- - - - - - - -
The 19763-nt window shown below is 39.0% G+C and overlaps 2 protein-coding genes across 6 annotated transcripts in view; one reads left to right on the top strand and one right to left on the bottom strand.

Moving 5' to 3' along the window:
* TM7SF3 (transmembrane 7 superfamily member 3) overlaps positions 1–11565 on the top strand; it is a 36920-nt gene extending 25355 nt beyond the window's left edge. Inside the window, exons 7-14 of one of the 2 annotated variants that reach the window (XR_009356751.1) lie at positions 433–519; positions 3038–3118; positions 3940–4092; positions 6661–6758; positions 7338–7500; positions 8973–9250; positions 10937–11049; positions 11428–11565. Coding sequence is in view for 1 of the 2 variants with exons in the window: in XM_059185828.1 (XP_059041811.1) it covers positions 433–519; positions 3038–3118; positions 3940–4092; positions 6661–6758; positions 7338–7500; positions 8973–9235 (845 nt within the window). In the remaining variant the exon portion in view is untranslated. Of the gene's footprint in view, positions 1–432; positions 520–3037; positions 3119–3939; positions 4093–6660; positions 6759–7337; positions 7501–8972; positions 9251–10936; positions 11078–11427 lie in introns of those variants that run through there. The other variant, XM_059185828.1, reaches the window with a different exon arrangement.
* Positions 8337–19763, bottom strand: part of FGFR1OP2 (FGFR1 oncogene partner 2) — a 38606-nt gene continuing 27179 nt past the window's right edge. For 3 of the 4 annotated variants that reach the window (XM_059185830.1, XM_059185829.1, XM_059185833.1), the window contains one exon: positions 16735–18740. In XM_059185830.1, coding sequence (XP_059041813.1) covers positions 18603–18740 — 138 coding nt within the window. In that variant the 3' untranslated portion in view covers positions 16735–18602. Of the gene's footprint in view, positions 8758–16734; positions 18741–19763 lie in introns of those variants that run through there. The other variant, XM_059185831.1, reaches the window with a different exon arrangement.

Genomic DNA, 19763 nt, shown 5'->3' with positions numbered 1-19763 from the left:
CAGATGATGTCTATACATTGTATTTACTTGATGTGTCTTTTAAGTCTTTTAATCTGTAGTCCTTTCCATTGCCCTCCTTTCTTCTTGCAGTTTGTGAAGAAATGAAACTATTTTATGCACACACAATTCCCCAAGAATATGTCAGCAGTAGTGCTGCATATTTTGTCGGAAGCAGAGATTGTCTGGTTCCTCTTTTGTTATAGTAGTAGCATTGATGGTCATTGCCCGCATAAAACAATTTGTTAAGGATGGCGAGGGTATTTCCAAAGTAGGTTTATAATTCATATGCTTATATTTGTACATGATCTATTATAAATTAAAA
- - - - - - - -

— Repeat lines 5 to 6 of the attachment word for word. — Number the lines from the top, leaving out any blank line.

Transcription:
Genomic DNA, 19763 nt, shown 5'->3' with positions numbered 1-19763 from the left:
CAGATGATGTCTATACATTGTATTTACTTGATGTGTCTTTTAAGTCTTTTAATCTGTAGTCCTTTCCATTGCCCTCCTTTCTTCTTGCAGTTTGTGAAGAAATGAAACTATTTTATGCACACACAATTCCCCAAGAATATGTCAGCAGTAGTGCTGCATATTTTGTCGGAAGCAGAGATTGTCTGGTTCCTCTTTTGTTATAGTAGTAGCATTGATGGTCATTGCCCGCATAAAACAATTTGTTAAGGATGGCGAGGGTATTTCCAAAGTAGGTTTATAATTCATATGCTTATATTTGTACATGATCTATTATAAATTAAAA